She currently runs a small weekly clicker workshop and operates a limited practice (as time allows) and is interested in finding unusual case study material. She is also extensively involved in developing this site as an educational resource. She has bought a property which is ideal for use as a behaviour facility in Kalbaskraal, near Cape Town, and plans to offer remedial socialisation and growl classes in addition to her other activities. She also hopes to be able to start an M.Sc. degree in canid cognition in the next year or two.
She is an accredited member of SABCAP (the South African Board of Companion Animal Professionals.)
On a more personal note, she is a Royal Air Force brat and Dobermanns are inextricably linked with her family history. Her first Dobermann, Billy Black, was named after a brown and tan Dobe called Billy Brown, who was owned by her father, the late Squadron Leader Barny Barnard of the Royal Air Force (Transport Command). Billy Brown was given to Barny and his younger brother Flight Lieutenant Philip Barnard, also of the RAF (Fighter Command) by world-famous Battle of Britain Hurricane ace Group Captain Billy Drake.
Her love of dogs is an expression of a wider commitment to green politics, feminism and respect for the miraculous nature of all life, not just human life. She feels this is most beautifully expressed by the following quote from The Outermost House, Henry Beston’s wonderful account of a year spent living in a beach cottage on Cape Cod in the 1920s:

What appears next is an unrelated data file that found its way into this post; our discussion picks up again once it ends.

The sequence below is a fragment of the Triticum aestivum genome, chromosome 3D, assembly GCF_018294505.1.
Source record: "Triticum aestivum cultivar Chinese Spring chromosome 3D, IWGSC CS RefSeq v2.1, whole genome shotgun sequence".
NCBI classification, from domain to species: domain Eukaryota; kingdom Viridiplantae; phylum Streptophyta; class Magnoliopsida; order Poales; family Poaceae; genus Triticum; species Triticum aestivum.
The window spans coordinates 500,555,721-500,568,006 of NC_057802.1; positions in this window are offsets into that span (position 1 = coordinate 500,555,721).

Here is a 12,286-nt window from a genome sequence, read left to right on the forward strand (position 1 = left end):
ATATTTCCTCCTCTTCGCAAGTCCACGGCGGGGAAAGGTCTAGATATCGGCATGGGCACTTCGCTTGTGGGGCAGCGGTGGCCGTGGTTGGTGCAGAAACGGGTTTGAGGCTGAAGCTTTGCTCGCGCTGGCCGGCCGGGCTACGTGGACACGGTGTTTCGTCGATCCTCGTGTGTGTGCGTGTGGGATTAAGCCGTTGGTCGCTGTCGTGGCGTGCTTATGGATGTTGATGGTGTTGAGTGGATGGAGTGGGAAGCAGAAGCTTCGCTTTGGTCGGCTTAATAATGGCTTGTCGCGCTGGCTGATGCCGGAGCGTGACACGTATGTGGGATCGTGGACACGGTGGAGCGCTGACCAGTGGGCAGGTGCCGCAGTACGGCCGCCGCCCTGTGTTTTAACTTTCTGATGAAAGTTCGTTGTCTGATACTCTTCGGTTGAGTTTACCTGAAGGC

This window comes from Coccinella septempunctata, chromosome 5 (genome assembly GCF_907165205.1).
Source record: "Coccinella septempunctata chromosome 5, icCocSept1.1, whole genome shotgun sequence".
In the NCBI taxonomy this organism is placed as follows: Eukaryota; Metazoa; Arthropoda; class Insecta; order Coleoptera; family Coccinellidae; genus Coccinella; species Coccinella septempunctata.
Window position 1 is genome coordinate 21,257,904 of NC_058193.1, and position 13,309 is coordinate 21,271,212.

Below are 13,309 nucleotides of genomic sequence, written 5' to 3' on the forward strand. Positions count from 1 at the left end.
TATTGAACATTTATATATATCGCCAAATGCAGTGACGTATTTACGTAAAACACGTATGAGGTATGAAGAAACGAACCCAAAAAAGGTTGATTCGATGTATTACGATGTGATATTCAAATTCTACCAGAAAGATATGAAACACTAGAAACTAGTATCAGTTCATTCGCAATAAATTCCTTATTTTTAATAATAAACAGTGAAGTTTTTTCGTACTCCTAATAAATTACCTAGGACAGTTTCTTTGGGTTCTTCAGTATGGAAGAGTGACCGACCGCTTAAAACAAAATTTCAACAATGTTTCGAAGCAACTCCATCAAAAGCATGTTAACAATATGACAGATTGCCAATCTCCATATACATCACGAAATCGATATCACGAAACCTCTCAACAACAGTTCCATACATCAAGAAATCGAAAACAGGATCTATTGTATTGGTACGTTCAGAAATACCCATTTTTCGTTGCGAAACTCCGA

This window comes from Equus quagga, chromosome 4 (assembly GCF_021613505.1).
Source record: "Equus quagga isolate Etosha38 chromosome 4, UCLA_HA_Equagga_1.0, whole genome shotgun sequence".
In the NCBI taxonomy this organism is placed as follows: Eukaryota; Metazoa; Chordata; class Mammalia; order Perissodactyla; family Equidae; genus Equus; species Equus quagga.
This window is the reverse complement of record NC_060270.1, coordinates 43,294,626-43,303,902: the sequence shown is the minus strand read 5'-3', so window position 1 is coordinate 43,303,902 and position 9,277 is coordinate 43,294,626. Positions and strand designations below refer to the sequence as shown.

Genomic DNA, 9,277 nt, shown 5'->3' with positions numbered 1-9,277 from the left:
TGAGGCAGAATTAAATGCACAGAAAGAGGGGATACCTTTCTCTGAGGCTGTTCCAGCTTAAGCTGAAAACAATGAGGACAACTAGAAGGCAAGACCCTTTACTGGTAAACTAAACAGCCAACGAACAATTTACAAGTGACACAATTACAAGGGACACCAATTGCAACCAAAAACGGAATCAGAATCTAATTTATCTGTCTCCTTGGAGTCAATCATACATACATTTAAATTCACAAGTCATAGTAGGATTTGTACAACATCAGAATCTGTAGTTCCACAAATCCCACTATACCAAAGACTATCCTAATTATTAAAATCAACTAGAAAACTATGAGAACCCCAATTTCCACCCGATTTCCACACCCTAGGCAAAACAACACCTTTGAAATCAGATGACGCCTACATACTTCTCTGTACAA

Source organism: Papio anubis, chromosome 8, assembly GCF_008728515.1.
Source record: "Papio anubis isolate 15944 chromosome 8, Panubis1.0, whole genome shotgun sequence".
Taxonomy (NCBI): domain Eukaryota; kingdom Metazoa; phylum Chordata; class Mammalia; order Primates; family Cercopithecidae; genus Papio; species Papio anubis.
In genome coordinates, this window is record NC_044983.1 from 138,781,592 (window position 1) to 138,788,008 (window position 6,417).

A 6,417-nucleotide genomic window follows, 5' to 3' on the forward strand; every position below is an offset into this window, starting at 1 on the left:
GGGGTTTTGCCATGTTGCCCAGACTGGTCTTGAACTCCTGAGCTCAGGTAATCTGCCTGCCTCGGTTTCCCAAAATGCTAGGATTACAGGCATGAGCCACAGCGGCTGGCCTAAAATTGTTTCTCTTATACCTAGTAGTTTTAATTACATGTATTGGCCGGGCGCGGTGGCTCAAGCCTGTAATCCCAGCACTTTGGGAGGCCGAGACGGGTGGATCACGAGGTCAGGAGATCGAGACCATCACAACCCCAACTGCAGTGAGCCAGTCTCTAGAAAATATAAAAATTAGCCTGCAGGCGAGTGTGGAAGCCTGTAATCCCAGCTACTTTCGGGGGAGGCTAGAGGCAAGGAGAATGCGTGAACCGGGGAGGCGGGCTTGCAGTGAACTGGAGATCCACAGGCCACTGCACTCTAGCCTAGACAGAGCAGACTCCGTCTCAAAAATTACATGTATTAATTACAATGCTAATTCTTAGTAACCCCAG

"We need another and a wiser and perhaps a more mystical concept of animals. Remote from universal nature, and living by complicated artifice, man in civilisation surveys the creature through the glass of his knowledge and sees thereby a feather magnified and the whole image in distortion. We patronize them for their incompleteness, for their tragic fate of having taken form so far below ourselves. And therein we err, and greatly err. For the animal shall not be measured by man. In a world older and more complete than ours they move finished and complete, gifted with extensions of the senses we have lost or never attained, living by voices we shall never hear. They are not brethren, they are not underlings; they are other nations, caught with ourselves in the net of life and time, fellow prisoners of the splendour and travail of the earth."
This part of the site contains administrative data about the site and information about me, and will probably never be finished…..
For various technical reasons, the easiest way for me to write new articles is online, using the content management system’s editor (and thanks to high speed mobile broadband, it’s cheap and easy to do this!).
Once I get past a certain stage, I publish the article in progress so that I can see how it is formatting and how readable it is by using the site front end. I indicate articles that I am still working on by starting them with the phrase (In Progress), including the brackets.
This means that if you find an article which starts like this, please don’t write to me to tell me that it doesn’t make sense, looks peculiar, has empty pages or peters out in the middle of nowhere. I already know.
However, as I’m more than capable of starting seventeen articles and finishing two, I’ve made a rule for myself that says I’m not allowed to have more than one In Progress item on the site at any one time, so if you find two or more, feel free to send me a note and rap me over the knuckles.
I’ve also made myself a rule that says I can’t leave an In Progress item untouched for more than three days. I either have to continue working on it or take it off the site for the time being. So if you see something In Progress that looks as though it’s gathering dust, feel free to rap me over the knuckles for that, too!
All this is positive punishment, of course. Alternatively, you could send me a rave email to tell me how fabulous the article is when I finish it and take the (In Progress) marker off. The rate of reinforcement might be a bit low, though